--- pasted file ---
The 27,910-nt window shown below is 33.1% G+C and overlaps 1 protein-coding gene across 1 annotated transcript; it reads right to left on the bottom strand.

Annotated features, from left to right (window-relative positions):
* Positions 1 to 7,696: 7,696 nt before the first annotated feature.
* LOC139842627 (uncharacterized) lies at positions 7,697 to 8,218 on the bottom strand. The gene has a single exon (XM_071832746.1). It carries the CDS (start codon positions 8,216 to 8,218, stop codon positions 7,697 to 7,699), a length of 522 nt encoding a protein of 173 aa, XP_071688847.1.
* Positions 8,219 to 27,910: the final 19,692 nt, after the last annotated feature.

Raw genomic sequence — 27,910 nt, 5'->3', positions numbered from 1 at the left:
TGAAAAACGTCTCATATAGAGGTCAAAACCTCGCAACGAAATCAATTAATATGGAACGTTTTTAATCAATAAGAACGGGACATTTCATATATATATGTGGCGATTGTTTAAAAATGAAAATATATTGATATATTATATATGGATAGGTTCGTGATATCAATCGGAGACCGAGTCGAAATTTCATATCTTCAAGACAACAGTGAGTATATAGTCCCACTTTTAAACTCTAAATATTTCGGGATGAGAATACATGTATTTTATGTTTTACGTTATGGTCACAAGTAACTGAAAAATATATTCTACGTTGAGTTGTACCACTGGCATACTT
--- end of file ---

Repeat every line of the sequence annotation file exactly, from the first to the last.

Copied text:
The 27,910-nt window shown below is 33.1% G+C and overlaps 1 protein-coding gene across 1 annotated transcript; it reads right to left on the bottom strand.

Annotated features, from left to right (window-relative positions):
* Positions 1 to 7,696: 7,696 nt before the first annotated feature.
* LOC139842627 (uncharacterized) lies at positions 7,697 to 8,218 on the bottom strand. The gene has a single exon (XM_071832746.1). It carries the CDS (start codon positions 8,216 to 8,218, stop codon positions 7,697 to 7,699), a length of 522 nt encoding a protein of 173 aa, XP_071688847.1.
* Positions 8,219 to 27,910: the final 19,692 nt, after the last annotated feature.

Raw genomic sequence — 27,910 nt, 5'->3', positions numbered from 1 at the left:
TGAAAAACGTCTCATATAGAGGTCAAAACCTCGCAACGAAATCAATTAATATGGAACGTTTTTAATCAATAAGAACGGGACATTTCATATATATATGTGGCGATTGTTTAAAAATGAAAATATATTGATATATTATATATGGATAGGTTCGTGATATCAATCGGAGACCGAGTCGAAATTTCATATCTTCAAGACAACAGTGAGTATATAGTCCCACTTTTAAACTCTAAATATTTCGGGATGAGAATACATGTATTTTATGTTTTACGTTATGGTCACAAGTAACTGAAAAATATATTCTACGTTGAGTTGTACCACTGGCATACTT